NASA’s Ingenuity helicopter poses for glamor shot on the Mars surface


NASA’s Ingenuity helicopter successfully deployed onto the surface of Mars Saturday, its travel buddy the Perseverance rover capturing it posing triumphantly on the first Martian flight field.

The Mars helicopter, a four-pound drone with a nearly four-foot blade span, will attempt to make humanity’s first-ever flight on an alien planet in April, no earlier than the 11th. If the first flight is successful, it could attempt up to four more over a 30-sol (Mars day) period.

The deployment of Ingenuity from Perseverance took roughly 10 sols. It’s a long, delicate process designed to cause as little disturbance as possible. Now that it’s on the ground, Persy is driving away to a safe distance.

As NASA’s Jet Propulsion Lab noted in the above tweet, Ingenuity will have to survive the night. A warm day on Mars is a freezing one on Earth, and Ingenuity could be sitting in temperatures that get as low as -130 degrees Fahrenheit, said Ingenuity mechanical lead Josh Ravich in an interview with Mashable about the mission. The helicopter is designed to keep itself warm using a solar-powered battery.

Before Ingenuity takes off, it still has a host of tests to complete to make sure everything is working properly, including its rotors.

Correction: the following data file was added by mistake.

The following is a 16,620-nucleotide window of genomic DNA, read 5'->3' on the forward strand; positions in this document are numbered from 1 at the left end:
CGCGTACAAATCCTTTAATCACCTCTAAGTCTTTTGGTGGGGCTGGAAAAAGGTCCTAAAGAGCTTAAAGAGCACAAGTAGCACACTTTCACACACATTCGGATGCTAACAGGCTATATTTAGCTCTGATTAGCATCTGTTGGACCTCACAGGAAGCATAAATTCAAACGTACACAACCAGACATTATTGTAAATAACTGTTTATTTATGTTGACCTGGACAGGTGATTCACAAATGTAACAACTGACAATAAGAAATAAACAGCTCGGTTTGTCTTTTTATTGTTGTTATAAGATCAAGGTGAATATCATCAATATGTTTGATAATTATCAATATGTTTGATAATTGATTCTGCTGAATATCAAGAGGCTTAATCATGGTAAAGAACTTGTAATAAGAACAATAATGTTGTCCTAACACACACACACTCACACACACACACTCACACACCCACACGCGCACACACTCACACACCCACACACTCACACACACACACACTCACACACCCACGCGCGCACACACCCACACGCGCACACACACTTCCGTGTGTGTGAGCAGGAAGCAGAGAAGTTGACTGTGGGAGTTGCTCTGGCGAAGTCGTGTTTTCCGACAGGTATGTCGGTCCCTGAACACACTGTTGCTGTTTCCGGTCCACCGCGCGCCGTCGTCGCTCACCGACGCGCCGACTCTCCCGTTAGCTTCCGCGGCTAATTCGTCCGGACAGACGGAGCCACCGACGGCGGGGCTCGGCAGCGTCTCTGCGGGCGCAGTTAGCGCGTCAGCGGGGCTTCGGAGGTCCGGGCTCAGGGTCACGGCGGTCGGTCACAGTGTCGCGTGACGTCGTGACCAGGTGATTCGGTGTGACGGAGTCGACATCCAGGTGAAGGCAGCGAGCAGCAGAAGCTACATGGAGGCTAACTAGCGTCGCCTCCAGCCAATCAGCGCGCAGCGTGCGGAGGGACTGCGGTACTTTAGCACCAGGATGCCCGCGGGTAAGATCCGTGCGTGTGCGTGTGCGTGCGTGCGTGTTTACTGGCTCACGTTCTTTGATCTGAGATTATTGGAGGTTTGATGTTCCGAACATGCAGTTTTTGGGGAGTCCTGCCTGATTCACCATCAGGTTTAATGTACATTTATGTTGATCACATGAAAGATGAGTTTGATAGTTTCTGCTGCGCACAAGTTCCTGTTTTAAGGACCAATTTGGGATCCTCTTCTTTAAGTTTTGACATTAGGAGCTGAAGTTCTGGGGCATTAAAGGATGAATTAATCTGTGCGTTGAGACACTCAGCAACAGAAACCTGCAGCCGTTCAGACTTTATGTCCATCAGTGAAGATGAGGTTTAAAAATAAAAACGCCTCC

Although Ingenuity’s only objective as a tech demonstration is to simply prove that scientists can get something to fly on Mars, a planet with an atmosphere that’s 1 percent as dense as Earth’s, it is also equipped with a camera that can send data to the rover, which can then be relayed back to Earth.

If everything goes well, Ingenuity could pave the way for future drones in space, which have certain advantages over slower, land-locked rovers.

“The ability to go places you can’t otherwise, like to go up a mountain, or go down a ravine,” Ravich said. “You can’t drive a rover down into a ditch but you can fly a helicopter down into the ravine.”

Fleets of drones in the future could map regions or even take samples from a wide range of areas relatively quickly. In a 90-second flight, a drone could cover nearly a kilometer, Ravich said.

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